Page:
In addition to sustainable development, it is also important to eliminate the element of unequal representation by embracing the concept of pluralism.
Elements of identity such as gender, social class, and race tend to promote unequal participation among the community members. Disparities in treatment can be effectively solved by advocating pluralism where planners should provide opportunities that foster competition between the various groups (Allmendiger 2009).
It is therefore important to ensure that the planning goals embrace the element of diversity in the society. The goals should reflect the disparities in interest between the different groups. The planners should also decentralize power to ensure that different groups in the society have the opportunity to participate in development affairs.
This also calls for elimination of complexities in the planning system in order to increase the level of local participation. The system should not only embrace the values and culture of the people, but also help them to clarify the goals, ideas, planning tools and different approaches that can be used to achieve development (Communities and Local Government 2011).
To evaluate the success of the plans adopted by the planners, it is important to ensure that the planning goals in the society meet the needs of the people. For planners to achieve sustainable development they must ensure that all the requirements of the people in the society are fulfilled. Planning goals should be assessed on their effectiveness to embrace diversity and protect the interest of most vulnerable groups.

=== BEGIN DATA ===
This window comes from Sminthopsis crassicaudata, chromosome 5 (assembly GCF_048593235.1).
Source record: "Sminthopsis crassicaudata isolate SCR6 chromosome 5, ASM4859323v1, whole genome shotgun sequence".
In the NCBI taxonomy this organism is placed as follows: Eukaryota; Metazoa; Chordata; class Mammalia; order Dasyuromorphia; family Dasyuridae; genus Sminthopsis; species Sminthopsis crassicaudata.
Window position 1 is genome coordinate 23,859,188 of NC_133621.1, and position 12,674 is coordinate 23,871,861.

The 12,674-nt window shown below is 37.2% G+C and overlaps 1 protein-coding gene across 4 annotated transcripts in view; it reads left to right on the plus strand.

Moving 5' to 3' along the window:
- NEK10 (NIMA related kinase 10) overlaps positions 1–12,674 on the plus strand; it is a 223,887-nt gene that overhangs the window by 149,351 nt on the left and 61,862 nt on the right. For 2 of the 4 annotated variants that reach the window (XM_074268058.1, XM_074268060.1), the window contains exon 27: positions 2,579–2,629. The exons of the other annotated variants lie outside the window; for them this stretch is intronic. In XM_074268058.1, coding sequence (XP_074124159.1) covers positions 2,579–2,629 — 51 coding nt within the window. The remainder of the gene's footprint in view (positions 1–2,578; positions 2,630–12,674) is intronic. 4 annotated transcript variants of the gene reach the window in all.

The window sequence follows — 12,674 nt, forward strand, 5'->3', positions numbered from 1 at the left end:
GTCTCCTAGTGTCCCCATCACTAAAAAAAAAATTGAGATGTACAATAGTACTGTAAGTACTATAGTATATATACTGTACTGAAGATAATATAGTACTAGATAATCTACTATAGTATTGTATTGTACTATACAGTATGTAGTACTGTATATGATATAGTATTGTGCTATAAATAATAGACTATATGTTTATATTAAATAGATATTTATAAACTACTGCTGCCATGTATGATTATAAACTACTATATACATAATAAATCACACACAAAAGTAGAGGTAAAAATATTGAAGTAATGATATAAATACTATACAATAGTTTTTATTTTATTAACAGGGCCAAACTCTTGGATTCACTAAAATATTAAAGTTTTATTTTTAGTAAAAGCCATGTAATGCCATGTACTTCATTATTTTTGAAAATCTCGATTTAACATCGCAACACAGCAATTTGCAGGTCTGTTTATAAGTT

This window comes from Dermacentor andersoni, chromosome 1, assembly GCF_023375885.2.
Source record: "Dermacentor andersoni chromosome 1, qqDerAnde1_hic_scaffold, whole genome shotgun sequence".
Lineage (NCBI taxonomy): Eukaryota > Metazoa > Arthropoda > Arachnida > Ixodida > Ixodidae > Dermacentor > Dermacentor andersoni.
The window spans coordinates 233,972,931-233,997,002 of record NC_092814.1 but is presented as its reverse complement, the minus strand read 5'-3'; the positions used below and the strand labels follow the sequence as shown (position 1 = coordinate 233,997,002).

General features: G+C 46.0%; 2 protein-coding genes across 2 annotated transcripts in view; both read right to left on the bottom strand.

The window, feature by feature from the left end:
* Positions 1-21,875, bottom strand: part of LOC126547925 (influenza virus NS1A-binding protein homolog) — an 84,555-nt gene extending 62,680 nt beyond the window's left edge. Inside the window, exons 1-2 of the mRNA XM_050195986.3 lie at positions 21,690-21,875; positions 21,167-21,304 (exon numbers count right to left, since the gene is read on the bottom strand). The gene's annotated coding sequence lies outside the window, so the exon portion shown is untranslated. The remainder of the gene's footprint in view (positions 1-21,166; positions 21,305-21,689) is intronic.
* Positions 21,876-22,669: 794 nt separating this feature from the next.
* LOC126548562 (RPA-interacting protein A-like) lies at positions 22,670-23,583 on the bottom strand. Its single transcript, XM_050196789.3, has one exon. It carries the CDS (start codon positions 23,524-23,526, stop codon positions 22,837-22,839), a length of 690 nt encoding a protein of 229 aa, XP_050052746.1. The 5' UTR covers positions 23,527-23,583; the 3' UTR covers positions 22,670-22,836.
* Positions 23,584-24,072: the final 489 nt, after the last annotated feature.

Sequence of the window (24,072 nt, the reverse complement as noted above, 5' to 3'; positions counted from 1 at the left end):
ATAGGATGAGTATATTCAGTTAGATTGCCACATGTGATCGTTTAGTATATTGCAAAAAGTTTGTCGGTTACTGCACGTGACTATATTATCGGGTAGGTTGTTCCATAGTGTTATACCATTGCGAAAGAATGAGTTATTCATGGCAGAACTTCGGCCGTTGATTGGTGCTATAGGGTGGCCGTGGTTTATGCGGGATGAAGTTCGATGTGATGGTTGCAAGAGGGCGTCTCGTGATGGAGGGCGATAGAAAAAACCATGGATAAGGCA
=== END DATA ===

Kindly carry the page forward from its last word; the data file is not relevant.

The justification approach exhibited in this study tends to agree with the current planning approach adopted by the government. However, there are certain areas that need improvement for the government to ensure full participation of the people in the planning system.
The planners should not only communicate planning goals, but also participate in the decision making and establish effective strategies of increasing participation and reducing the issue of rationality in planning
Allmendiger, P 2009, Planning theory, Palgrave Macmillan, New York.
Clifford, B & Warren, C 2005, ‘Development and the environment: perception and opinion in St Andrews, Scotland’, Scottish Geographical Journal, vol. 121. no. 4, pp. 355-384.
Communities and Local Government, 2011, The Five Key Measures in the Localism Act. Web.
Fainstein, S 2010, The just city, Cornell University Press, Ithaca.
Hammond, J, & Raiffa, H 1999, Smart Choices: A guide to making better life decisions, Broadway, New York.
Healey, P 2006, Collaborative planning, Palgrave Macmillan, New York.
Hooghe, L & Gary, M 2000, Multi-level governance and European integration: Governance in Europe series, Rowman and Littlefield Publishers, Lanham.